Metro Briefs

BY DI STAFF | JANUARY 21, 2014 5:00 AM

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City warns of phone scam

Iowa City officials are warning residents to beware of a phone scam in which callers attempt to defraud Iowa City residents.

The callers impersonate IRS agents and demand the apeople pay fake tax bills by loading a prepaid card with money or by sending it via wire service.

The callers use a program to make the IRS’s toll-free number appear on caller ID. The callers often identify the last four digits of some victims’ Social Security numbers to help persuade callers
The callers threaten to involve the police if the taxpayers refuse to send money.

Officials warn residents the IRS wouldn’t ask for payments through prepaid cards or wire transfers, and the agency typically notifies taxpayers through the mail. A true IRS agent would not involve the police on back taxes.

— by Stacey Murray

Bloomfield pleads not guilty

A former University of Iowa researcher, John Richard Bloomfield, pleaded not guilty on Jan. 2 to his wife’s 1997 slaying.

Bloomfield is accused of killing his then 57-year-old wife, Frances Bloomfield. She was found in a ditch outside Rockford, Ill., in September 1997. Investigators believe she was strangled at the couple’s home in Iowa City.

Authorities arrested Bloomfield in November 2013 at his home in St. Paul after investigators conducted additional DNA testing. He was extradited to Iowa, where he faces a first-degree murder charge.

Bloomfield waived his right to an in-person arraignment hearing. The hearing will take place Friday.

— by Stacey Murray

Landlord convicted of ‘peeping’

An Iowa City landlord was convicted on Jan. 2 of “peeping” on tenants through holes in their apartments.

Elwyn Miller, 64, was found guilty of six counts of invasion of privacy. Invasion of privacy is a serious misdemeanor punishable by up to one year in jail.

Miller will be sentenced at 1:30 p.m. Feb. 10 in 6th District Court.

Associate District Court Judge Stephen Gerard issued the ruling on Tuesday —three months after Miller waived his right to a jury trial.

Miller was initially charged with 11 counts of invasion of privacy in late October and early November 2012 for allegedly spying on tenants through manufactured holes in the ceilings and walls of the residents’ bathrooms and bedrooms.

— by Rebecca Morin

Local attorney faces license suspension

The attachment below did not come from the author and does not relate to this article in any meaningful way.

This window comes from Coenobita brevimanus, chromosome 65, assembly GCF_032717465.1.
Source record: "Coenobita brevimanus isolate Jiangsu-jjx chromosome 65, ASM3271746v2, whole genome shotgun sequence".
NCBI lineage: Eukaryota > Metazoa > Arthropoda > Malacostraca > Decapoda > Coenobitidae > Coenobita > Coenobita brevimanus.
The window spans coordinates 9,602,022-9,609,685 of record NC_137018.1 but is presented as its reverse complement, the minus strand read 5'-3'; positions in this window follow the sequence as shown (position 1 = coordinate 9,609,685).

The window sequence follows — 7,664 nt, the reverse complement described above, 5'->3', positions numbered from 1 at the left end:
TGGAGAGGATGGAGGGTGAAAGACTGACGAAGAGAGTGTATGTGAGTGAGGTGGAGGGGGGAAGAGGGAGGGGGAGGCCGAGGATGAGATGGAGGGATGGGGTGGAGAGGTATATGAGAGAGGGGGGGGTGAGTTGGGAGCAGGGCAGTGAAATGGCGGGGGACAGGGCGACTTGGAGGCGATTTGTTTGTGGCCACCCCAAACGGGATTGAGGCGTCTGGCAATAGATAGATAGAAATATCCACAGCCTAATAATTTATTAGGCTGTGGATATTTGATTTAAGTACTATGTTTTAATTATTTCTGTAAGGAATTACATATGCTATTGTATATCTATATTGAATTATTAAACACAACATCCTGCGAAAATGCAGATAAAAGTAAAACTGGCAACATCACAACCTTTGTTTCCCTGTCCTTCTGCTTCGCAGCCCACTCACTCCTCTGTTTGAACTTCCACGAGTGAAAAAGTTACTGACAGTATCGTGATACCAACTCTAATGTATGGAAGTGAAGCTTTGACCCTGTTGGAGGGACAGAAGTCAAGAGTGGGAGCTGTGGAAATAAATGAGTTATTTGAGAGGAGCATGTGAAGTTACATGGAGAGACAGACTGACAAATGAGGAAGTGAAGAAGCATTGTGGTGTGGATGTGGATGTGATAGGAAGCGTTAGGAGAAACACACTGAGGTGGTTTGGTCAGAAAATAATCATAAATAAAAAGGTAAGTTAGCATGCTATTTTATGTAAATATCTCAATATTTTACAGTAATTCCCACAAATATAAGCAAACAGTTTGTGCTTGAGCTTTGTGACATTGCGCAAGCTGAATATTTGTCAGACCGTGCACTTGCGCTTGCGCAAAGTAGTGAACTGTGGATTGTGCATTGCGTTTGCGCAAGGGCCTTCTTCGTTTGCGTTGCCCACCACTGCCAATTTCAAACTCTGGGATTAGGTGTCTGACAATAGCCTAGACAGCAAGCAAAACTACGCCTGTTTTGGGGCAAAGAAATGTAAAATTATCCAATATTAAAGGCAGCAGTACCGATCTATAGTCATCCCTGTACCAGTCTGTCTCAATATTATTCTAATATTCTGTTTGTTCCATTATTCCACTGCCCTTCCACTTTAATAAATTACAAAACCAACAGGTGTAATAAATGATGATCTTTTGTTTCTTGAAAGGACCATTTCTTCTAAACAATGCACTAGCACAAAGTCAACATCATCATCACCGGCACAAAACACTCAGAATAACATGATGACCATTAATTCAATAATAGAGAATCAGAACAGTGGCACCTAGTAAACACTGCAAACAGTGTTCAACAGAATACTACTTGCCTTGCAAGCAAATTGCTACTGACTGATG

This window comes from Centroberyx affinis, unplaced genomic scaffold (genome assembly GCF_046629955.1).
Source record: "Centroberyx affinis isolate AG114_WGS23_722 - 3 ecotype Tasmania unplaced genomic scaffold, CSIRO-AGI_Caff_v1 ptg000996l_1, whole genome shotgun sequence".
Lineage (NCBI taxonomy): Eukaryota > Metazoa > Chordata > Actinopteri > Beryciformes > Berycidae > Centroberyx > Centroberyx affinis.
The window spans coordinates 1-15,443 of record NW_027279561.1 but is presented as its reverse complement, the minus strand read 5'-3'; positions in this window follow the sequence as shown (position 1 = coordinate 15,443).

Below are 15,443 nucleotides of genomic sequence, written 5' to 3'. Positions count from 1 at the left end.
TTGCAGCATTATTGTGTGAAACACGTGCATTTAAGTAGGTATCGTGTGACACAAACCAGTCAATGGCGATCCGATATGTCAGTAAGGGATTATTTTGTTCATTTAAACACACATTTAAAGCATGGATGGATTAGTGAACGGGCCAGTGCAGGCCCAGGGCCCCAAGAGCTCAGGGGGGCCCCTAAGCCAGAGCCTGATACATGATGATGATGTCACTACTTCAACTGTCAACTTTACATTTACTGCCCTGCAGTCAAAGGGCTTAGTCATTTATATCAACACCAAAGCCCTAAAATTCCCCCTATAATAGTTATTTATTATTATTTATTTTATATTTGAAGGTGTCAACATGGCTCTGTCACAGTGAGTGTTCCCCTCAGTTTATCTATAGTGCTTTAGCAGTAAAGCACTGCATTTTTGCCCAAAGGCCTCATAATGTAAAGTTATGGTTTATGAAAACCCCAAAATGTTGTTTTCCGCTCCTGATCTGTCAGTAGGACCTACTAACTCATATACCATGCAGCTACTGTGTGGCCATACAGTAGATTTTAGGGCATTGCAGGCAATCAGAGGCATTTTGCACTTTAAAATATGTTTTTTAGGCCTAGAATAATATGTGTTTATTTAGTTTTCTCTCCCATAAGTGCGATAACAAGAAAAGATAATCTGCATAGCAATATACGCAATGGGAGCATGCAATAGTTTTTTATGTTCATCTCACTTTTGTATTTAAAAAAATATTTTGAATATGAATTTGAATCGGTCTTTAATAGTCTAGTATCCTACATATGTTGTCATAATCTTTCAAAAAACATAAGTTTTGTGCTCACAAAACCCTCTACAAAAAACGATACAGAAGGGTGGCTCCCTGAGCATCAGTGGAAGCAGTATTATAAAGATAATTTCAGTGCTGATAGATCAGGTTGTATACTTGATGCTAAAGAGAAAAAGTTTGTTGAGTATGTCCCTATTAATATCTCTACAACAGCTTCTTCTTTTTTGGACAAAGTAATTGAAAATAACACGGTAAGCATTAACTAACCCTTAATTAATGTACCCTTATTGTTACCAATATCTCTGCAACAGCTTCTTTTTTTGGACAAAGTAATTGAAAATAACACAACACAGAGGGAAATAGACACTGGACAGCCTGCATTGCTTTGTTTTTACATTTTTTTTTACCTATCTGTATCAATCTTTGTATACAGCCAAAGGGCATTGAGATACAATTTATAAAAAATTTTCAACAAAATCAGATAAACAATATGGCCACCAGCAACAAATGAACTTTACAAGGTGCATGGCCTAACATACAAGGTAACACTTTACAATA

The Iowa Supreme Court will review the law-license suspension of Jeff McGinness this week.

McGinnness is a local attorney who serves on the Iowa City School Board.  He faces a six-month suspension of his law license after he admittedly violated Iowa’s rules of professional conduct when he falsified court documents.

The court will hear arguments from both sides on Wednesday in Des Moines. The state’s Court Attorney Disciplinary Board will speak for 15 minutes. Fifteen minutes will then be allotted for McGinness. The court will issue an opinion before court’s session ends on June 30.

McGinness is appealing the suspension that was recommended by the state’s Grievance Commission, claiming the suspension is excessive.

McGinness was working at the firm Simmons Perrine Moyer Bergman when he falsified documents to make it seem as if they had been served earlier.

— by Stacey Murray

Branstad delivers condition of state address

Gov. Terry Branstad drove home his belief “Iowa is working” during his Condition of State address as he laid out his proposals for the 2014 legislative session on Jan. 14.

Branstad followed the strategy used by party leaders as he highlighted last years’ accomplishments while adding new proposals.

Those proposals will come in the form of four legislative acts — support for veterans, expanding rural broadband, anti-bullying efforts, and job growth. The 67-year-old Republican also formalized his support for a renewal of the tuition freeze for in-state undergraduate students.

The largest show of approval came for what Branstad said would be his “centerpiece” for the session, which includes expanding support for veterans by eliminating an income tax on their pensions and more educational opportunities based on their experience.

— by Brent Griffiths

Branstad announces bid for re-election

Building on themes in his Condition of the State address, Gov. Terry Branstad announced on Jan. 15 that he would seek a sixth term this year.